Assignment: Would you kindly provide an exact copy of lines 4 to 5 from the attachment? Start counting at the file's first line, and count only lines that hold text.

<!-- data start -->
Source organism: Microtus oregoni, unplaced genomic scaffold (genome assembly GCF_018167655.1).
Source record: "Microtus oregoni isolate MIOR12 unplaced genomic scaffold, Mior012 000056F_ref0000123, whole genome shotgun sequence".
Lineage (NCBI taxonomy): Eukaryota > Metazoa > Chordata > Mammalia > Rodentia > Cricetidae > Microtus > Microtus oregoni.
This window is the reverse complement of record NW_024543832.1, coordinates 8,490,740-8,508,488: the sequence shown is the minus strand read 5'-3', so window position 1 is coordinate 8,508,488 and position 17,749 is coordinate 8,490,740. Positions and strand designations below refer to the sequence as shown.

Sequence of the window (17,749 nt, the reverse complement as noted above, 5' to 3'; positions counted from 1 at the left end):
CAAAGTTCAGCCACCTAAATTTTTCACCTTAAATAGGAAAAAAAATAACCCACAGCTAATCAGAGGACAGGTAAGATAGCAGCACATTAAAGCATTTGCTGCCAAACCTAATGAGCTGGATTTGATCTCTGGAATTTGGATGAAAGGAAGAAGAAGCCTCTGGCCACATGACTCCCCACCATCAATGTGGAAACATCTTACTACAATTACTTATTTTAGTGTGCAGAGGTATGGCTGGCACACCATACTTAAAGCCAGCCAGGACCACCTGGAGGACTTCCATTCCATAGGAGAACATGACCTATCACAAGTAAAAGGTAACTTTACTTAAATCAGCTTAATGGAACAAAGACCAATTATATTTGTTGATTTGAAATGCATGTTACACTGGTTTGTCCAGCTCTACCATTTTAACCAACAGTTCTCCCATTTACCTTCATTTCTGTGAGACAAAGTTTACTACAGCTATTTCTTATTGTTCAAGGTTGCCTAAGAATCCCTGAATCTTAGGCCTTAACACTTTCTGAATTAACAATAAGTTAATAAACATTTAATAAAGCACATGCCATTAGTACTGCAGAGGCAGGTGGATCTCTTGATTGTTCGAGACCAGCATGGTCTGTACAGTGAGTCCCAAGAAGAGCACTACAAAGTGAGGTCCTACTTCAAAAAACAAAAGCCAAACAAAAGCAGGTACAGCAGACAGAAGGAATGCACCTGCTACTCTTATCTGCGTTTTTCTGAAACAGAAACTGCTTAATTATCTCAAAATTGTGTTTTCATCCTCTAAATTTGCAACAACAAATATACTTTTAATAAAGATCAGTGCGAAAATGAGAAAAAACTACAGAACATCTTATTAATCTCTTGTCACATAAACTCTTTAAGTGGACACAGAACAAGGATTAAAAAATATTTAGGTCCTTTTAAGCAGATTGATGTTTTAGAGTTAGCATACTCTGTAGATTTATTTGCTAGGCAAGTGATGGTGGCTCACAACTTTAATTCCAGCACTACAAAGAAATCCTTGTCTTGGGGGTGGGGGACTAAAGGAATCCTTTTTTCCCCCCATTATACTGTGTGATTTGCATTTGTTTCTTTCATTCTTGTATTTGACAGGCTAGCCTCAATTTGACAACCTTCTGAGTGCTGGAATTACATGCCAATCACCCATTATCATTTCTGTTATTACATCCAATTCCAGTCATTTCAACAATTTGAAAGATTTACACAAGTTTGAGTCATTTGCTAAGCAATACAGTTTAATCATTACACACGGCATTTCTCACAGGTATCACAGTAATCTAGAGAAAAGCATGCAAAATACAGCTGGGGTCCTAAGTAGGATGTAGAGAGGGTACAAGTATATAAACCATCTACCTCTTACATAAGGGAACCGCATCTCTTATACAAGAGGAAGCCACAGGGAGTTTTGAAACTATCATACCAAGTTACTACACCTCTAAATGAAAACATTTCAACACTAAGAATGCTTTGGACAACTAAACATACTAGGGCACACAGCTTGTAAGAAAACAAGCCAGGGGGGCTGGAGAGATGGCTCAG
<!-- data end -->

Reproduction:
This window is the reverse complement of record NW_024543832.1, coordinates 8,490,740-8,508,488: the sequence shown is the minus strand read 5'-3', so window position 1 is coordinate 8,508,488 and position 17,749 is coordinate 8,490,740. Positions and strand designations below refer to the sequence as shown.

Sequence of the window (17,749 nt, the reverse complement as noted above, 5' to 3'; positions counted from 1 at the left end):